How many of us really know that the famous Bose – Einstein condensate theory really originated from an Indian Scientist. Here is the story in short.
The famous Bose Einstein Condensate Theory was first derived by Dr. Sathyendra Nath Bose. His paper was translated to German by Einstein and he extended this theory to many other particles and published. We know Einstein but not Bose!!!
In 1900, Max Planck explained in the theory of black body radiation that light is emitted in discrete amounts (quanta) rather than as a continuous wave. But his derivation of this formula was not satisfactory to other scientists, in fact even to himself. However, his formula held true to everyone’s surprise.
Albert Einstein’s Nobel Prize-winning paper explained the photoelectric effect based on Planck’s quanta as photons in 1905. (Einstein was awarded the Nobel Prize for this paper, not for his papers on Relativity!) But many of his colleagues were not fully convinced of his yet-to-be-developed photon theory. The world was waiting for a new theory on fundamental particles to fill the gaps.
Under these circumstances, as a teacher for the post-graduate students at the Dhaka University Bose felt dissatisfied with the existing derivations of plank’s radiation law and developed a logically satisfactory derivation based entirely on Einstein’s photon concept. In earlier cases he sent his papers to the philosophical magazine but this time his paper was not accepted. Bose was disappointed due to the failure of his hard work. Albert Einstein was an influential scientist those days. Then he decided to send the paper to Albert Einstein with a request to arrange its publication in ‘zeitschrift für physic’. It was really a bold decision since Bose was entirely a strange to Einstein. Bose’s letter to Einstein has become important document in the history of science. Bose in his letter dated June 04, 1924 wrote:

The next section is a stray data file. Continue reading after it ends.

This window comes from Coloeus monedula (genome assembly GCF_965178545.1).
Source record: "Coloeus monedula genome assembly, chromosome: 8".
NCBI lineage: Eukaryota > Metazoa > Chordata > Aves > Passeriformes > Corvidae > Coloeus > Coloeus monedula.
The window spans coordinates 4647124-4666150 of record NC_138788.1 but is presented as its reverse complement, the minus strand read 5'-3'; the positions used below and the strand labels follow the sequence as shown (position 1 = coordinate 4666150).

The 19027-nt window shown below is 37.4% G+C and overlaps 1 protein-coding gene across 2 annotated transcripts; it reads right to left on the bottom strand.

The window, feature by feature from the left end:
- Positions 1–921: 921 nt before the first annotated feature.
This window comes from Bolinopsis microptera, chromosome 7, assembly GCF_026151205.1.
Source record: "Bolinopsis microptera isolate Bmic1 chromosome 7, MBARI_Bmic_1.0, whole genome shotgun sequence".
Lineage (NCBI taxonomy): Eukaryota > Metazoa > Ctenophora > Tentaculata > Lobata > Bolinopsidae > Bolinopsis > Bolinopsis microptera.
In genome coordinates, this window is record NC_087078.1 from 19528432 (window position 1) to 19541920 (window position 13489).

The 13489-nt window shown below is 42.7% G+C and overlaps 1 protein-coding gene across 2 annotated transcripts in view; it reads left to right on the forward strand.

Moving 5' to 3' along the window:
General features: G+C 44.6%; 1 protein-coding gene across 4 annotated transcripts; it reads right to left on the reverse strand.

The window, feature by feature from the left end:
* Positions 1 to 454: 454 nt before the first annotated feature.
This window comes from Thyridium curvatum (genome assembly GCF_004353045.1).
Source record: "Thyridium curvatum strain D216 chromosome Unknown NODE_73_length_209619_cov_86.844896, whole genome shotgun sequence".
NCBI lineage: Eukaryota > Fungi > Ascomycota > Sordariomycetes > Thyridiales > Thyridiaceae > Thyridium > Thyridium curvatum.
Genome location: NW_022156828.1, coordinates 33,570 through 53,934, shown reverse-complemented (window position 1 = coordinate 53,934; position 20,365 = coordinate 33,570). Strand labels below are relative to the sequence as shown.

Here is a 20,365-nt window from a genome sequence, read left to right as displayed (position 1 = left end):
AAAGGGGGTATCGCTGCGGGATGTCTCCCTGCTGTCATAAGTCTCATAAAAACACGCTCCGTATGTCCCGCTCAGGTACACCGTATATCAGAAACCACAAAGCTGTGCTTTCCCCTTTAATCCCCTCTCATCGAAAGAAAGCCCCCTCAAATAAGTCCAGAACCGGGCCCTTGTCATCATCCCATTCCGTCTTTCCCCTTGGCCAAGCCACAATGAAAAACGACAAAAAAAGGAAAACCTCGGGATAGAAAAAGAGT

“I have ventured to send you the accompanying article for your perusal and opinion. I am anxious to know what you think of it. You will see that I have tried to deduce the coefficient 8p v2/c3 in Plank’s Law independent of classical electrodynamics, only assuming that the elementary regions in the phase-space has the content h3. I do not know sufficient German to translate the paper. If you think the paper worth publication I shall be grateful if you arrange for its publication in Zeitschrift für Physic. Though a complete stranger to you, I do not feel any hesitation in making such a request. Because we are all your pupils though profiting only by your teachings through your writings. I do not know whether you still remember that somebody from Calcutta asked your permission to translate your papers on Relativity in English. You acceded to the request. The book has since published. I was the one who translated your paper on Generalised Relativity.”